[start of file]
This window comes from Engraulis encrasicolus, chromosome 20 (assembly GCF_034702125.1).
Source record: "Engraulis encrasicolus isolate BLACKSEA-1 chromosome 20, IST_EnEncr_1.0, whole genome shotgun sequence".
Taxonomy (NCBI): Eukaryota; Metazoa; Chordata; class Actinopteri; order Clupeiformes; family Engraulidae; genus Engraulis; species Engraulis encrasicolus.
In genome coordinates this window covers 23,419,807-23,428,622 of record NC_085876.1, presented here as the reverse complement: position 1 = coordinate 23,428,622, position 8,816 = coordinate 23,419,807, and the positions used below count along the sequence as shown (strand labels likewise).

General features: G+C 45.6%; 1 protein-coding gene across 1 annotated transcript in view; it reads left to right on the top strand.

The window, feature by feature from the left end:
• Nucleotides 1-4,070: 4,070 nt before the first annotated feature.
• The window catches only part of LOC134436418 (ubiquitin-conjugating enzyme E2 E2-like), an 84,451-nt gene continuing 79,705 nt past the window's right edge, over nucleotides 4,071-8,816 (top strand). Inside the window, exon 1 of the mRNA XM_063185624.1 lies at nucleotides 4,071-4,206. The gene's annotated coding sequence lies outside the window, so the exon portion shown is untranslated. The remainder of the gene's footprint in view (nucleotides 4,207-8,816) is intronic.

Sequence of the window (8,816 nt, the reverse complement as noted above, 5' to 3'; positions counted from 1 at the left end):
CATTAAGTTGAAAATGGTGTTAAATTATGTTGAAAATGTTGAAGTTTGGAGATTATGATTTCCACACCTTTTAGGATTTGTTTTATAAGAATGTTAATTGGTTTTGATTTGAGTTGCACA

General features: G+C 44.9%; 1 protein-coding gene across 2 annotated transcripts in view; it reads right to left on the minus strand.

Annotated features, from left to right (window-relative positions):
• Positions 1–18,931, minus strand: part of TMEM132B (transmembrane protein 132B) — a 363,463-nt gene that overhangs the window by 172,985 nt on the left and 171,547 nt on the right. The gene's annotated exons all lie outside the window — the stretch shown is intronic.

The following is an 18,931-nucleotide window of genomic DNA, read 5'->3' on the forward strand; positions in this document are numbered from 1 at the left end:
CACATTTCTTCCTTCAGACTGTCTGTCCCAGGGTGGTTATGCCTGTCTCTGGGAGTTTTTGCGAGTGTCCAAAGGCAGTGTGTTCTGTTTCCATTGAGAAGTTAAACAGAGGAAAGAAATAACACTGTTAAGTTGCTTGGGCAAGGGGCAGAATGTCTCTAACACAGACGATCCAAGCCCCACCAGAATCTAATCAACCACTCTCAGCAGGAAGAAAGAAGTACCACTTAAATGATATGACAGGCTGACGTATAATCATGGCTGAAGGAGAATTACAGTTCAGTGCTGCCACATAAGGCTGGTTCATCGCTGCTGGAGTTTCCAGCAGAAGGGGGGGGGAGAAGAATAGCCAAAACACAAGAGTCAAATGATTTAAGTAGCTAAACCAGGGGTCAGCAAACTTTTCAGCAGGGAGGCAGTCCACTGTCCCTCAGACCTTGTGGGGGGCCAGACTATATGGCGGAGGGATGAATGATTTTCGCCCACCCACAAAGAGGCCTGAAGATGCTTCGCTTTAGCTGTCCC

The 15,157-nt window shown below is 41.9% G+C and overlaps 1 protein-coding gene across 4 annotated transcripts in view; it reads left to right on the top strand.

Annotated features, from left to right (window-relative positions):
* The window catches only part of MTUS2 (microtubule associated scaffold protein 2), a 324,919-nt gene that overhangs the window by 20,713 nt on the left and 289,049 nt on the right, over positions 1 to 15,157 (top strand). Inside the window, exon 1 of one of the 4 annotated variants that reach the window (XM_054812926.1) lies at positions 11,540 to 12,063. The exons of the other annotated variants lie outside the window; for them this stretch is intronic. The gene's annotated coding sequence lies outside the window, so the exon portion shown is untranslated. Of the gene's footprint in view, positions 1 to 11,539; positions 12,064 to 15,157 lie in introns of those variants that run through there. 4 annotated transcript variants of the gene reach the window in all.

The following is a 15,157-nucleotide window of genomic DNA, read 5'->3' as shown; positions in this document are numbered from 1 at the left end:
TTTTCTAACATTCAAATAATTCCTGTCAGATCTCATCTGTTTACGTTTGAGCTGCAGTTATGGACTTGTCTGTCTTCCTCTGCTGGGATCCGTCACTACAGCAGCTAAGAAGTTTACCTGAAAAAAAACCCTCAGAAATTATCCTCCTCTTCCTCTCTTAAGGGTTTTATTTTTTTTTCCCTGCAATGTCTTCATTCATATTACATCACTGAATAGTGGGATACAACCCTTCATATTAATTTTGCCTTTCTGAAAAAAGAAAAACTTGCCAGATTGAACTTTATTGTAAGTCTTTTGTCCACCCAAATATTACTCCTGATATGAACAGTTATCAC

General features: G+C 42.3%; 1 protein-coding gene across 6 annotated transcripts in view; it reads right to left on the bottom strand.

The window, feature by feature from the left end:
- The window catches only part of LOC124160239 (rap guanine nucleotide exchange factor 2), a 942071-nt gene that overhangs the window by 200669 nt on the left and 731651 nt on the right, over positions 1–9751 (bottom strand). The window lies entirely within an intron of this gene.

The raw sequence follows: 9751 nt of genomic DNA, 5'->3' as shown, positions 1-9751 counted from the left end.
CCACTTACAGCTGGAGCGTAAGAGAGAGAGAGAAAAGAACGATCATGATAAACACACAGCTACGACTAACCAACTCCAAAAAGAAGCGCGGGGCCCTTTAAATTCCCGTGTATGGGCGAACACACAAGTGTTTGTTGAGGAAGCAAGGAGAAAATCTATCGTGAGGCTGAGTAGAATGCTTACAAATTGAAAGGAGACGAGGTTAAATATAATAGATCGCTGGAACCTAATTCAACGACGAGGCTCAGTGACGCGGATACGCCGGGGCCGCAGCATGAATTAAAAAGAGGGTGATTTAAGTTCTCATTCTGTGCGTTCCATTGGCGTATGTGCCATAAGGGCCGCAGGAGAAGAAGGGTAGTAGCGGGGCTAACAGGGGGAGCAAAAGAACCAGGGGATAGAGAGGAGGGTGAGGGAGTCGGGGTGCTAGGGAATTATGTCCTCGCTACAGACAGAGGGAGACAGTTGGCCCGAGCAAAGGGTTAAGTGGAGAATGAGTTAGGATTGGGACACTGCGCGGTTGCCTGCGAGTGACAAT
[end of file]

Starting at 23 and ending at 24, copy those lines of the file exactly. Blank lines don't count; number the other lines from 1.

- The window catches only part of LOC124160239 (rap guanine nucleotide exchange factor 2), a 942071-nt gene that overhangs the window by 200669 nt on the left and 731651 nt on the right, over positions 1–9751 (bottom strand). The window lies entirely within an intron of this gene.

The raw sequence follows: 9751 nt of genomic DNA, 5'->3' as shown, positions 1-9751 counted from the left end.